Festivals and Celebrations by Sandra Lawrence and Jane Newland
|Festivals and Celebrations by Sandra Lawrence and Jane Newland|
|Category: Children's Non-Fiction|
|Reviewer: John Lloyd|
|Summary: A small but perfectly-formed guide through the year-long routine of the world's ritual festivals and celebratory events.|
|Buy? Yes||Borrow? Yes|
|Pages: 64||Date: August 2017|
|Publisher: 360 Degrees|
|External links: Author's website|
Every day is a feast day, if you follow the Christian calendar very closely – there are probably enough saints now for each day to have about three people attributed to it. But that's just one religion, one way of thinking, one culture – the world is host to a whole lot more, and in every corner they have their own way of celebrating. Some poignantly light small fires and set them afloat to guide the visiting spirits of the deceased back to their post-life homes; some rejoice in the return of spring, or the bounties of the summer's harvest; some just throw crap like tomatoes or coloured water over each other. But the world has a ritual calendar of events such as these, and this is a brilliant book for the young that shows how diverse our celebrations can be.
It follows the common sense path of using the calendar as its basis, starting with New Year traditions (not universally held on January 1st, of course) and ending with Christmas and the post-Christmas wassailing. It's a book that doesn't force down your throats the religious aspects of a lot of this – it gets round to using the R-word once or twice, especially when Easter is included in the spring festivals, but on the whole it's looking at culture, or even ethnography. It also has a very suitable reach – I didn't know some of the European examples used, and it has to be lauded for going from Up Helly Aa, through Germans defeating dragons and witches on an annual basis to Chinese dragon boat festivals.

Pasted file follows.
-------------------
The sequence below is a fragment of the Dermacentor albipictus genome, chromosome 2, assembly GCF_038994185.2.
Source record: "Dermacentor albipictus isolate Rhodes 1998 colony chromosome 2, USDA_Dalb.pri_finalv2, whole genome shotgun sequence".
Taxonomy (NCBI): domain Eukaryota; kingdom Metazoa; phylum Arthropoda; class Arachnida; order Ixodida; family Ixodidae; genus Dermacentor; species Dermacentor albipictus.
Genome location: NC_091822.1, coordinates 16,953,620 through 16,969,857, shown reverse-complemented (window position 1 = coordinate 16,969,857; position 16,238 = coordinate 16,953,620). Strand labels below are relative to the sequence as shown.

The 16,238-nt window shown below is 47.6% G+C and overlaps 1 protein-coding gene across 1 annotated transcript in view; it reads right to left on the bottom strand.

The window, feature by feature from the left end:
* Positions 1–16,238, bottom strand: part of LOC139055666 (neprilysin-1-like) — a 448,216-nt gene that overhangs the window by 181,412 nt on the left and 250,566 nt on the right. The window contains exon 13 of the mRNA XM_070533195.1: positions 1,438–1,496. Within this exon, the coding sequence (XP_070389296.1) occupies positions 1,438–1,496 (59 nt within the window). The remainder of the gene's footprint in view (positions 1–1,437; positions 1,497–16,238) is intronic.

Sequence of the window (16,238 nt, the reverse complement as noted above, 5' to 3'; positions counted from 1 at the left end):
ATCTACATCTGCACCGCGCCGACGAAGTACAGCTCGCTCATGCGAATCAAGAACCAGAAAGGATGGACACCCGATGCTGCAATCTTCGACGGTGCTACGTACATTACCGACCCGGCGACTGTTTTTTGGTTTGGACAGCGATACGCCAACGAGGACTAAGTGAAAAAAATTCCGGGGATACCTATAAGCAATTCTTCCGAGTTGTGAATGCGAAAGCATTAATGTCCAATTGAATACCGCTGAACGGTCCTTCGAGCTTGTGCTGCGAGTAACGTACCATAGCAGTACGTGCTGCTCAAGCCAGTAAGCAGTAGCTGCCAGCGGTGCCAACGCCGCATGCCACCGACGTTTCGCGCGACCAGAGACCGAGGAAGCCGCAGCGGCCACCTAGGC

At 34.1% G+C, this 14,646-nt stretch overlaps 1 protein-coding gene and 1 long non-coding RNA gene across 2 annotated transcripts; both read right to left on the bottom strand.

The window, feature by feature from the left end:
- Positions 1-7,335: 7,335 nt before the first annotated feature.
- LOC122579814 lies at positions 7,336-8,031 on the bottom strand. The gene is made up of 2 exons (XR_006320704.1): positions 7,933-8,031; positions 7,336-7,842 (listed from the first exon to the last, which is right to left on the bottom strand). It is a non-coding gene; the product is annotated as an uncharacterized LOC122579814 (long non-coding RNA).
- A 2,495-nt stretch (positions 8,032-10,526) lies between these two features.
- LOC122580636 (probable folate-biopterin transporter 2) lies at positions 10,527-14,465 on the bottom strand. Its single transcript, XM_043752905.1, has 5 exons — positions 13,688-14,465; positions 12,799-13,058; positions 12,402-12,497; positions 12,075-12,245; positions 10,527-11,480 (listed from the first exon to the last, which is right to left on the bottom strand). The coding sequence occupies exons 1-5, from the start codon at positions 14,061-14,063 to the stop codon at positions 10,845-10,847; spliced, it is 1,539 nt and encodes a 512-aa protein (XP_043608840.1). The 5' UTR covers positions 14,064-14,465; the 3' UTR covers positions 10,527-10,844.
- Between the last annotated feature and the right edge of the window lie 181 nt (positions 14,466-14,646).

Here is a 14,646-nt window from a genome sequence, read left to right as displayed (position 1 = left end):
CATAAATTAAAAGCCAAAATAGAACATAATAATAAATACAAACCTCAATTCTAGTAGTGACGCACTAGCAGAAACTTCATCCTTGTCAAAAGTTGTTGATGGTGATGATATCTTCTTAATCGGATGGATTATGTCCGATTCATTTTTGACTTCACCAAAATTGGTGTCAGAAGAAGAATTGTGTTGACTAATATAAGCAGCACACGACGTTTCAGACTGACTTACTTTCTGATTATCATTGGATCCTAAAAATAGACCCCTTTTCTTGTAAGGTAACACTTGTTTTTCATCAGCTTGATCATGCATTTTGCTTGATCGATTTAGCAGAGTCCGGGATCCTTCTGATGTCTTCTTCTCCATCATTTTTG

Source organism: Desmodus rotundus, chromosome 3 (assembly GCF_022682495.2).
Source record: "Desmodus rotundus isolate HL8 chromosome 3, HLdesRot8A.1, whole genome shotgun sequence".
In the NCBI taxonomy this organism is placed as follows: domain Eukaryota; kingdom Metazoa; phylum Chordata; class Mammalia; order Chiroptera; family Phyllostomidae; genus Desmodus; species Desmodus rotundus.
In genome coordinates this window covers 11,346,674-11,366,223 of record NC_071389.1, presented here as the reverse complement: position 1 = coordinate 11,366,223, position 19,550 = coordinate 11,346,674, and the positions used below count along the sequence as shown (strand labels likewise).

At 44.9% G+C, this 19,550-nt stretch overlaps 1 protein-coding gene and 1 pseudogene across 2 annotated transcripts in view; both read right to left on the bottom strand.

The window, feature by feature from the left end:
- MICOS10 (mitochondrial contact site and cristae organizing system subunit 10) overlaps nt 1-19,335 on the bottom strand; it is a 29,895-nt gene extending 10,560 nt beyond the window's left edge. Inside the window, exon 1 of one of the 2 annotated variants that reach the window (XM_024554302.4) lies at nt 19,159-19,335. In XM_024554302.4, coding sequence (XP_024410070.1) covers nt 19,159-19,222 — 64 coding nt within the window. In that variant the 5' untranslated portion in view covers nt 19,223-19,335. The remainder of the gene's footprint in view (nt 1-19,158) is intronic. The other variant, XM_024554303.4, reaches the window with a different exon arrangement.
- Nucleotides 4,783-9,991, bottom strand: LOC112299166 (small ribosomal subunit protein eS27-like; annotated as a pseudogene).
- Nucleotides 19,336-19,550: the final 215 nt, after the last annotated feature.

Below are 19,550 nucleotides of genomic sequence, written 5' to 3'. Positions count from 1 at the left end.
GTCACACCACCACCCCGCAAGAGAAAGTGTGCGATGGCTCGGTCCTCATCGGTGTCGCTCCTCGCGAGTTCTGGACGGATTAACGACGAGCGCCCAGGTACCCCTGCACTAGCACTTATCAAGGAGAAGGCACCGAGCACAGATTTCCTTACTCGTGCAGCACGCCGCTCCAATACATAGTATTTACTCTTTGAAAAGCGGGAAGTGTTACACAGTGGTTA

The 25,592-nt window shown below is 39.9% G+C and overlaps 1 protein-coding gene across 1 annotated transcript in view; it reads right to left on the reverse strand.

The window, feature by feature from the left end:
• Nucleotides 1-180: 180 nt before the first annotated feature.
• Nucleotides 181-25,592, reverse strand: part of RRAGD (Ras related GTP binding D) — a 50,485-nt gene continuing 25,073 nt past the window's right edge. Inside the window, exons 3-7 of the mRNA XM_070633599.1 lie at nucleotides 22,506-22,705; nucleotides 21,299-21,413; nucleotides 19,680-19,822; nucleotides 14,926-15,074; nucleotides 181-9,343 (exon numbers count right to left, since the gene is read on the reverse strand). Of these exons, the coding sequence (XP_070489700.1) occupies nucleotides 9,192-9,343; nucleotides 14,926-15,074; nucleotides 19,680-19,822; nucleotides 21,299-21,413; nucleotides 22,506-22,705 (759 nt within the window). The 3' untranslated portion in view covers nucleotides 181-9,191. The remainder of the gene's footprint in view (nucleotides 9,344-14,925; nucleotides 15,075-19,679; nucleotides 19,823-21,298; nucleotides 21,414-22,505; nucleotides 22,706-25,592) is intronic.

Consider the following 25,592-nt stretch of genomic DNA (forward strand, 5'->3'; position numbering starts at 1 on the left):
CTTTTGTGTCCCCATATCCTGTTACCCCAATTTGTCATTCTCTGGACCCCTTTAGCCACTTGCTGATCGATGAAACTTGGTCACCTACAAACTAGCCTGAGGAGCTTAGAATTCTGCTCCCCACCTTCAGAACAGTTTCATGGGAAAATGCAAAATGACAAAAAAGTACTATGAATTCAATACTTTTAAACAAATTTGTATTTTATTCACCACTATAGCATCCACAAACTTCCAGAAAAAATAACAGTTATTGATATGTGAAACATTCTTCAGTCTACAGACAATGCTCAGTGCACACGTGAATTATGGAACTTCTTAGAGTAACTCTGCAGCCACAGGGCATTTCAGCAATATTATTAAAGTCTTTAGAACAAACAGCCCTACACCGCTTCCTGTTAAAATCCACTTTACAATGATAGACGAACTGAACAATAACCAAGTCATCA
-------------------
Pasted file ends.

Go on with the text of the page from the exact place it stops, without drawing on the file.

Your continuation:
This wide reach does mean, of course, that not a lot of detail is included, but what do you need? These are celebrations, after all – they nearly all will include music, singing and drinking, if not as part of the event then afterwards. The way the text slips from one corner of the world to the next so quickly means there is no repetition, or this happens here…meanwhile, over in… style commentary. You get just the lightest touch of information, and that's all the subject demands.
Two more things to really like this book for. One, the level of craft in the illustration – I felt I was there at Inti Raymi (well, I have been at its site, just not at the right time), and the impact of both the sailing torchlights and the Hungarian fright-masks is not to be sniffed at. Secondly, I just like the fact I haven't seen a book like this before – it seems such an easy and obvious topic, but I hadn't before now found a volume to show the world's rituals in such a warm and family-friendly light. It definitely is a sister-book to the author's other volume, published at the same time (Myths and Legends), as both concern themselves with what we think about and how that makes us behave. But whereas that may have bitten off more than it could chew, and gave us little that was new, this is a really good example of a book for the school or home study shelf that you'll find a pleasant surprise.
I must thank the publishers for my review copy.
As I implied, it's awkward to find a book that does similar things. But at all of these festivals people will be bonding with each other, and the first step of that (beyond a smile) is to give welcome – learn multiple ways in The Hello Atlas by Ben Handicott and Kenard Pak. If you'd like an introduction to Diwali we can recommend Amma, Tell Me About Diwali! by Bhakti Mathur.
You can read more book reviews or buy Festivals and Celebrations by Sandra Lawrence and Jane Newland at Amazon.co.uk.
You can read more book reviews or buy Festivals and Celebrations by Sandra Lawrence and Jane Newland at Amazon.com.
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